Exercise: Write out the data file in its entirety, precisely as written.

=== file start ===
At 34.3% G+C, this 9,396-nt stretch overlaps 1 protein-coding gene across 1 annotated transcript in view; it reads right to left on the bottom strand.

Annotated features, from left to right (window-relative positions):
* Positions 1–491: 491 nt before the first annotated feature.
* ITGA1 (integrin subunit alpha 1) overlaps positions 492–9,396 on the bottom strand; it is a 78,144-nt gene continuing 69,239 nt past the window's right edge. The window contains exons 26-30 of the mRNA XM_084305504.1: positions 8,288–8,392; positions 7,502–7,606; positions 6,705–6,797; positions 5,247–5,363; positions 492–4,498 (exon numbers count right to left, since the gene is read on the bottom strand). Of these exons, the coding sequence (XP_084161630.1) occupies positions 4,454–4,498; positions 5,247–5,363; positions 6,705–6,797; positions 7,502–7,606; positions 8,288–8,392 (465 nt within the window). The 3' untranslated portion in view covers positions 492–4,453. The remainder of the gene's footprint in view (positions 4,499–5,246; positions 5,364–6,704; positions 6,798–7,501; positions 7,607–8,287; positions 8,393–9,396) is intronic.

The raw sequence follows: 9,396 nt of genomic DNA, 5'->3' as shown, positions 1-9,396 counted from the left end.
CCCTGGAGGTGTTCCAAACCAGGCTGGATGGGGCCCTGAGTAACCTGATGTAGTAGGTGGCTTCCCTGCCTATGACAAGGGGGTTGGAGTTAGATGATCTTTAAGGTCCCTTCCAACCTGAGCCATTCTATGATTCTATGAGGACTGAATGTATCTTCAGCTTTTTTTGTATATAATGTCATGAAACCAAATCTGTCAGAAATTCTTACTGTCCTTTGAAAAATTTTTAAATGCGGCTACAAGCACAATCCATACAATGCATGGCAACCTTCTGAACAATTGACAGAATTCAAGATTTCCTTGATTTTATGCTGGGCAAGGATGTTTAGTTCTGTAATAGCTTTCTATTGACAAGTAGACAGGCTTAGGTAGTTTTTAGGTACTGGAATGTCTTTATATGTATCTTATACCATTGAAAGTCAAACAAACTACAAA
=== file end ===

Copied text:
At 34.3% G+C, this 9,396-nt stretch overlaps 1 protein-coding gene across 1 annotated transcript in view; it reads right to left on the bottom strand.

Annotated features, from left to right (window-relative positions):
* Positions 1–491: 491 nt before the first annotated feature.
* ITGA1 (integrin subunit alpha 1) overlaps positions 492–9,396 on the bottom strand; it is a 78,144-nt gene continuing 69,239 nt past the window's right edge. The window contains exons 26-30 of the mRNA XM_084305504.1: positions 8,288–8,392; positions 7,502–7,606; positions 6,705–6,797; positions 5,247–5,363; positions 492–4,498 (exon numbers count right to left, since the gene is read on the bottom strand). Of these exons, the coding sequence (XP_084161630.1) occupies positions 4,454–4,498; positions 5,247–5,363; positions 6,705–6,797; positions 7,502–7,606; positions 8,288–8,392 (465 nt within the window). The 3' untranslated portion in view covers positions 492–4,453. The remainder of the gene's footprint in view (positions 4,499–5,246; positions 5,364–6,704; positions 6,798–7,501; positions 7,607–8,287; positions 8,393–9,396) is intronic.

The raw sequence follows: 9,396 nt of genomic DNA, 5'->3' as shown, positions 1-9,396 counted from the left end.
CCCTGGAGGTGTTCCAAACCAGGCTGGATGGGGCCCTGAGTAACCTGATGTAGTAGGTGGCTTCCCTGCCTATGACAAGGGGGTTGGAGTTAGATGATCTTTAAGGTCCCTTCCAACCTGAGCCATTCTATGATTCTATGAGGACTGAATGTATCTTCAGCTTTTTTTGTATATAATGTCATGAAACCAAATCTGTCAGAAATTCTTACTGTCCTTTGAAAAATTTTTAAATGCGGCTACAAGCACAATCCATACAATGCATGGCAACCTTCTGAACAATTGACAGAATTCAAGATTTCCTTGATTTTATGCTGGGCAAGGATGTTTAGTTCTGTAATAGCTTTCTATTGACAAGTAGACAGGCTTAGGTAGTTTTTAGGTACTGGAATGTCTTTATATGTATCTTATACCATTGAAAGTCAAACAAACTACAAA